Is it Safe to Travel to Paris Now?


French soldiers patrol at the Eiffel Tower, which remained closed on the first of three days of national mourning in Paris. (Peter Dejong/AP, file)

The city of Paris has been left reeling following a series of terrorist attacks.

In the wake of these devastating attacks many people are left wondering — is Paris safe?

The U.S. State Department and the U.K. Foreign Office continue to advise that further attacks are possible.

“The likelihood of further attacks is all but certain. Whilst law enforcement and security agencies around the world are working tirelessly to prevent these sorts of attacks from taking place, it would be foolish to think that they can stop all of them,” explained counterterrorism expert Mitchell McAlister, president of Salient Operations Group. “Remember those famous words written in a statement issued by the IRA after the Brighton hotel bombing, ‘…we only have to be lucky once. You will have to be lucky always.’ That is an extremely accurate assessment of the uphill battle that our intelligence agencies and law enforcement have on their hands.”

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In response to the most recent attacks, French authorities declared a state of emergency, reestablishing border controls and implemented a curfew.

Many of the public monuments, tourist attractions, and larger retail sites were temporarily shut down, but they have since been reopened.

Travelers are still being advised to expect delays due to heightened security measures.

Local police are advising those in the city to keep movement around Paris to a minimum. Meanwhile, tightened systematic border control checks are being implemented at all entry points into the country, including road and rail crossings.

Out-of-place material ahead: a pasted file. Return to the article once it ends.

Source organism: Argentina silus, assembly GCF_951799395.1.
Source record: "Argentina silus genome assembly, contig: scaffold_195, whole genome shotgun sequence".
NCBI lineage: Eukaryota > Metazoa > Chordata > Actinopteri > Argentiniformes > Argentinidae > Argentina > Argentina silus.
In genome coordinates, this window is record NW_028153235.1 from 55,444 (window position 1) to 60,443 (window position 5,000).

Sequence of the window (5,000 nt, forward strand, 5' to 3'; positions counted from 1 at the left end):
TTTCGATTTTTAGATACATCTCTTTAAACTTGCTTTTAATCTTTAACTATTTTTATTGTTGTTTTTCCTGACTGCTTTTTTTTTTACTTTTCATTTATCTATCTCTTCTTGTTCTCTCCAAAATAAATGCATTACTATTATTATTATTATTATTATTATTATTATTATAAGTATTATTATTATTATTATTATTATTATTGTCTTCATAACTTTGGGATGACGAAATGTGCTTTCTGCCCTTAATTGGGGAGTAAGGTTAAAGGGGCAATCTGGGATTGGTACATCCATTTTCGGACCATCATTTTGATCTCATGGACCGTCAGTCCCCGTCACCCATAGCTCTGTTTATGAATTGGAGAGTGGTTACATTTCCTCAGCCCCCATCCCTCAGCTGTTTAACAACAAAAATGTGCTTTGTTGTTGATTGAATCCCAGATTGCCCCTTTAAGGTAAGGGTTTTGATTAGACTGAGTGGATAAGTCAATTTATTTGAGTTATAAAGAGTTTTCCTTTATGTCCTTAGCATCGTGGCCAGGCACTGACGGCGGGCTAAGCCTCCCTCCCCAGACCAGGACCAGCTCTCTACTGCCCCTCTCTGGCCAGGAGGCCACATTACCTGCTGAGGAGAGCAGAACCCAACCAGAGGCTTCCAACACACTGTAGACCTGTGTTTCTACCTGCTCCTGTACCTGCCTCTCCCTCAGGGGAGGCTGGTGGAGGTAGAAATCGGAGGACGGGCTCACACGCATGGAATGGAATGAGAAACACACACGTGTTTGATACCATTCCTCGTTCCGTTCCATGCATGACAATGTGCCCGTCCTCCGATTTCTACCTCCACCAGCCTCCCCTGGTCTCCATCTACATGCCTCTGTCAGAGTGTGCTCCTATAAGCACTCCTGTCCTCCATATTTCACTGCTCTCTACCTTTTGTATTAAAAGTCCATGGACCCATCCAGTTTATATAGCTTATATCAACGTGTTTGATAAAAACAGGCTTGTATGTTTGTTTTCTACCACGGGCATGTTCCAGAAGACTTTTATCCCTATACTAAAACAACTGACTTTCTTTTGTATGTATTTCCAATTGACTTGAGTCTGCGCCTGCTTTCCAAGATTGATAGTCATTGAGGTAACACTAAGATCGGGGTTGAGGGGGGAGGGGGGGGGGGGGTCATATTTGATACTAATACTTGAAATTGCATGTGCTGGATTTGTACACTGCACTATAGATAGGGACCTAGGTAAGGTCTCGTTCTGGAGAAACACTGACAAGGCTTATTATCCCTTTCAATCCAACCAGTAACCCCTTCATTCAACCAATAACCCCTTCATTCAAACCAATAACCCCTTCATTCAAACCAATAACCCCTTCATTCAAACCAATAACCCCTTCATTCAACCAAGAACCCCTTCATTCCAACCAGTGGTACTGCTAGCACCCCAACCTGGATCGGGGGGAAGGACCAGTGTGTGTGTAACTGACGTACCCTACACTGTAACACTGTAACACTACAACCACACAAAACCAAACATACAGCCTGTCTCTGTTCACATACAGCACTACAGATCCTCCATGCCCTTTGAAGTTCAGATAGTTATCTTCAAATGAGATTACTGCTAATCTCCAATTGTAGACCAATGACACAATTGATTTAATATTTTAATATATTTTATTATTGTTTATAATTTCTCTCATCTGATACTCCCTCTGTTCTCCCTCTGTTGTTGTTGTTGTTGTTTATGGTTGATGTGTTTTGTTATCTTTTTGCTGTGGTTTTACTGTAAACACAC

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“It is very quiet out in the streets,” Yahoo Travel was told by Deborah Ernst, an American tourist currently in Paris. “There is a curfew so I imagine everyone is staying in for the night.”

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Ernst, from New York, is in the city visiting her daughter, who is studying there.

"I think it is unknown what else may happen, and I think people will be very cautious,” she said.

For other U.S citizens currently in the city, there are a few things to note. The U.S. State Department released a statement urging people to “maintain a high level of vigilance, be aware of local events and take the appropriate steps to bolster their personal security, including limiting their movements to essential activity.”

Follow @TravelGov on Twitter to receive up-to-date information and real time updates on the situation. Alternatively, contact the U.S. Embassy in Paris, located at 2 Avenue Gabriel 75008 Paris, at +(33)(1) 43-12-22-22 or by email at The after-hours emergency number for U.S. citizens is +(33)(1) 43-12-22-22.

For travelers due to head to Paris in the next couple of days but who wish to postpone, several tour companies and airlines are allowing people to delay their plans, or switch to an alternative destination for no charge.

Flights into and out of France may continue to be subject to delays due to increased security measures, so passengers are advised to arrive to the airport in plenty of time.

For further information, travel, and security updates, American travelers are advised to monitor the State Department Travel Website and France Country Specific Information.

What McAlister does note is that statistically, the chances of being harmed in a terrorist attack remain low.

“If you look at it from a statistical point of view, Paris is still a safe place to visit,” the counter terrorism expert said. “When compared to, say, road fatalities in France which usually top 3000 annually, being a victim of terrorism is still considered an extremely low likelihood.“